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Ontario parties take one last stab at collecting union and corporate dollars

Having reached a consensus that Ontario's political fundraising laws are the source of obvious conflicts, and having put in motion legislation that will ban corporate and union donations entirely and limit individual donations to $3,600 per party per year as of Jan. 1, you'd think that the political parties of Ontario would take it upon themselves to avoid a practice that all have agreed is morally dubious.

Well, you'd be wrong. We are now living through something akin to the scenario of those dystopian Purge movies, in which the authorities suspend all laws for 12 hours and crime of every kind is permitted. The Ontario Liberals, NDP and Progressive Conservatives aren't committing any crimes, obviously, but they are using the current legal vacuum to rake in as much cash as possible before the siren goes and good behaviour is restored.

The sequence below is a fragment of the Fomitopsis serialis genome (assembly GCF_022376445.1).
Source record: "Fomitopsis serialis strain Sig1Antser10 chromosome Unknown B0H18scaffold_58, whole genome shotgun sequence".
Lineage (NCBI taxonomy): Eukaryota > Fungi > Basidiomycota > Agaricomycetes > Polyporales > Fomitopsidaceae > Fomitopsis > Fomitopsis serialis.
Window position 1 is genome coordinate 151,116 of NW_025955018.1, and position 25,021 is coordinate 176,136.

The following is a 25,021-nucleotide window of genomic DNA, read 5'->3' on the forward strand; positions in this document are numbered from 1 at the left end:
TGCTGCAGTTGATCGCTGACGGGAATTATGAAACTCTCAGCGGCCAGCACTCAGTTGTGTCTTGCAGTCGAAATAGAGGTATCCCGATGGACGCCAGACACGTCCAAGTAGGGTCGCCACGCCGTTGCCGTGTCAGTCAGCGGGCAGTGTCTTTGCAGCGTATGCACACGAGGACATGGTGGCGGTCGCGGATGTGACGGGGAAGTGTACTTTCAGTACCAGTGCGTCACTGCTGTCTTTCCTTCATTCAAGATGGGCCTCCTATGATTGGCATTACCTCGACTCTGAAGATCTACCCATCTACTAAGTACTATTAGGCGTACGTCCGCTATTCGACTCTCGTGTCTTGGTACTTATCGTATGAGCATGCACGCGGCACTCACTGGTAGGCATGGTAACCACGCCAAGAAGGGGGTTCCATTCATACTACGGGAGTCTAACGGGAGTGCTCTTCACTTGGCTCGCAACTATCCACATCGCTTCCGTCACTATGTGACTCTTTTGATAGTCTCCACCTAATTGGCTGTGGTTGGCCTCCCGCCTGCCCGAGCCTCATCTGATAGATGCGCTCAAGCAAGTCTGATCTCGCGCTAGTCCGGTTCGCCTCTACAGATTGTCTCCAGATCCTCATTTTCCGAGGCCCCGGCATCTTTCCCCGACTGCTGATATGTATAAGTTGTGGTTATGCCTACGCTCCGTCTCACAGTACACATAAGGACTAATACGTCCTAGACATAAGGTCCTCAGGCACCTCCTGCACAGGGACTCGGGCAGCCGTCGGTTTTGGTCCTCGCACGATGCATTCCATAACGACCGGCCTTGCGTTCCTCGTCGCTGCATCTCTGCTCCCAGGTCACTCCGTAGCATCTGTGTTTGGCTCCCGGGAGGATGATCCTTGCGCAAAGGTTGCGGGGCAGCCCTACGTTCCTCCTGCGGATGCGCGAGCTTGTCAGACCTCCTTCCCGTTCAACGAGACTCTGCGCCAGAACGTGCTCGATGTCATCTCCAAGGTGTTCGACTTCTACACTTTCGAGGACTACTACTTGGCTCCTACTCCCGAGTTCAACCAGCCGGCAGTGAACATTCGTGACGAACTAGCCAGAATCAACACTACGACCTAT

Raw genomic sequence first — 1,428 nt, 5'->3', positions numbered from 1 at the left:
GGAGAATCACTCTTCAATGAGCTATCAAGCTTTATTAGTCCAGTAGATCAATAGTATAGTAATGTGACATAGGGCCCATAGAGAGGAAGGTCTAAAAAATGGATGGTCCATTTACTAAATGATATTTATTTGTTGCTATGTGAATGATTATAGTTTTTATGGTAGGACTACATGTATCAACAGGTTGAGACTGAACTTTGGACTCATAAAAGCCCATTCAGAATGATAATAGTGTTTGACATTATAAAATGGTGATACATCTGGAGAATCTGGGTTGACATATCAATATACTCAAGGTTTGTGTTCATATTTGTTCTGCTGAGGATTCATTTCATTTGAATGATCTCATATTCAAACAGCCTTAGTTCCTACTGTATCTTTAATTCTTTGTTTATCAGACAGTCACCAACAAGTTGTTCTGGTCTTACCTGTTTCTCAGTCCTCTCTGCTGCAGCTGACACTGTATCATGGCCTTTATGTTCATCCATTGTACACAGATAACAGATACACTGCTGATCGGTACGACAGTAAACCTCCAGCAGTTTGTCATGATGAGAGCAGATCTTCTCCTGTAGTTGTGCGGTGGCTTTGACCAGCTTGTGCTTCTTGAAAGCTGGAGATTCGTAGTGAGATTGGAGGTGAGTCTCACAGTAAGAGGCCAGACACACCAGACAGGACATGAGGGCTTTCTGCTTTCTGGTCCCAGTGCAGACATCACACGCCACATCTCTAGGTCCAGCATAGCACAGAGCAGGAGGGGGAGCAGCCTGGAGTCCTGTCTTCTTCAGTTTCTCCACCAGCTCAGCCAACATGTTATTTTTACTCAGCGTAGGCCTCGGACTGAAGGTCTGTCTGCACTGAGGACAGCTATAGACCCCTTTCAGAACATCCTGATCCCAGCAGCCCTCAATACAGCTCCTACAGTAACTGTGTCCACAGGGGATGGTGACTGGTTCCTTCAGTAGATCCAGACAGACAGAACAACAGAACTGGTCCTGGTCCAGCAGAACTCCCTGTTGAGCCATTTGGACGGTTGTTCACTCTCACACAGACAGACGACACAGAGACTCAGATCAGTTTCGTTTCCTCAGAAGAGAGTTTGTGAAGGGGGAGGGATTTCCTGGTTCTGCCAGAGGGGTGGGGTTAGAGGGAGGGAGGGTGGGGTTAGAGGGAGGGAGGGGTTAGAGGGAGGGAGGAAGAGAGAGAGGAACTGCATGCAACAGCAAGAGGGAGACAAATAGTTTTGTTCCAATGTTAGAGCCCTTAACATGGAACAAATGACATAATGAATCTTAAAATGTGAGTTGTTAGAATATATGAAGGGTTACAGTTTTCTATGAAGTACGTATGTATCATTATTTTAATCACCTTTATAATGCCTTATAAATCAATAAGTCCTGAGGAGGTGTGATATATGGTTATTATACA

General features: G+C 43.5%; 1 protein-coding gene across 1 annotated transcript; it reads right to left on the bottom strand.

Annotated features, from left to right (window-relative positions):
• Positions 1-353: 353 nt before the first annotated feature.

Fair enough, some might argue. Parties need money and, until the law is changed, large donations from corporations and unions are allowed. Why not take advantage of the moment?

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Two reasons. One, the parties' desperation to hold last-minute fundraisers falsely implies that this is their last chance to raise the operating cash they require. The parties will still be able to raise money after the law takes effect. The individual maximum in an election year of $3,600, divided between the party, constituency associations and candidates, is more than generous enough.

But that's not the end of it. Based on the current version of the bill, the Liberal Party will get a new publicly funded subsidy of $1.26-million every quarter of 2017. The PCs will get $1.02-million, and the NDP $776,000. Per quarter.

So do not fret. The parties will be fine. Never better, in fact. That leads to the other reason why they shouldn't be writhing about in this eleventh-hour fundraising orgy. Those subsidies were established to replace a system that all agree is badly compromised. It has been too easy for Ontario parties to sell access to cabinet ministers, or to important opposition critics, in return for large donations. When the cash-for-access scandal first broke last year, Premier Kathleen Wynne recognized the conflict of interest and vowed to stop the practice.

And now all the parties are taking one last kick at a discredited can. It's hypocrisy, pure and simple.

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